As I probed deeper into the story for my journalistic work, I came to know the father better. He was around 50 and had had elementary education. In his determination to seek redress for his son, he abandoned his farm, spent the family's entire savings. He sought the help of countless government departments and hospitals. To make a convincing argument, he studied all of China's labour protection laws as well as insurance provisions for work-related accidents. In one meeting we had, he produced a well-thumbed copy of China's compendium of labour laws. I remember taking the copy from him and marvelling at how a peasant, with only elementary education, could have so much grit and temerity to have gone through what he did, and to have achieved so much for his son.

Within the framework of the CCA, one would probably label this to be agency, the farmer's extraordinary agentic capacity. But what exactly do we find inside? Could this be what de Certeau calls "the elocutionary experience of a fugitive communication"? Conquergood goes on to describe this as a situation where "subordinate people do not have the privilege of explicitness, the luxury of transparency, the presumptive norm of clear and direct communication, free and open debate on a level playing field that the privileged classes take for granted."

I disagree with that description, I believe it to be a generalisation. In my dealings with people, my method has always been to put myself out of the picture and be an observer. I have always endeavoured to be an observer or a facilitator to help draw out the person's spontaneous expression of himself or herself. In other words, my method is to be a friend, an accepting ally who makes no judgements or assumptions. I let the person tell his or her story.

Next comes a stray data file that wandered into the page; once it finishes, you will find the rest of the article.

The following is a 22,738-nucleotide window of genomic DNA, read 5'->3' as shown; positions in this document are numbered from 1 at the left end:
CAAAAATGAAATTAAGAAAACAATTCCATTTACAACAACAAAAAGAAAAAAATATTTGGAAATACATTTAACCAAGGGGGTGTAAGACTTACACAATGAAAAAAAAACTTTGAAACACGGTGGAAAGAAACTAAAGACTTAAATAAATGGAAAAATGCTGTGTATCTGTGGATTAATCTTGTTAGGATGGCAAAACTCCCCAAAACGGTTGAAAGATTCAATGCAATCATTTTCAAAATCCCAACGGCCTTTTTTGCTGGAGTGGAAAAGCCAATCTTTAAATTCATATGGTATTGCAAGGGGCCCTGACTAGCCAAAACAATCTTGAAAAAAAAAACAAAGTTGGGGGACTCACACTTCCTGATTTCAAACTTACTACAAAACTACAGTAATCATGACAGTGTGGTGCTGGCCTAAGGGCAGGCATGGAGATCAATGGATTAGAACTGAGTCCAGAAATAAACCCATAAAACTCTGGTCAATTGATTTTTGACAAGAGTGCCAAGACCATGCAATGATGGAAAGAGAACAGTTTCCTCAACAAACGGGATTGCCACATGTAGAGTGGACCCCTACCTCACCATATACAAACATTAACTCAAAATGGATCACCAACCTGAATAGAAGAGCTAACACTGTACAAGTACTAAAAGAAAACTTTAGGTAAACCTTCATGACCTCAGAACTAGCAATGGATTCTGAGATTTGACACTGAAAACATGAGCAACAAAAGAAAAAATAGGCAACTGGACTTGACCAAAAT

In fact, what I have observed is that rural folk are unusually forthcoming. In them I have witnessed extraordinary explicitness, transparency and clarity in communication. They are always able to say exactly what they mean in far fewer words than any city folk I have known. Why I am struck by this is because their economy with words is unique. It is a feature that has struck me time and time again, and when it happens, I always make a mental note. Their communication is clear, direct and they have always sparred with me as an intellectual equal even as we discuss topics that anyone would deem as sophisticated, for example, complex points in the law, circuitous judicial provisions and judgements, or whatever the subject happened to be at the time. Oftentimes, they would be enmeshed in a difficult situation which they need to find their way out of and to do this requires not only physical agency such as going from place to place, but working out problems, pointing out inconsistencies and laying out arguments that require mental dexterity.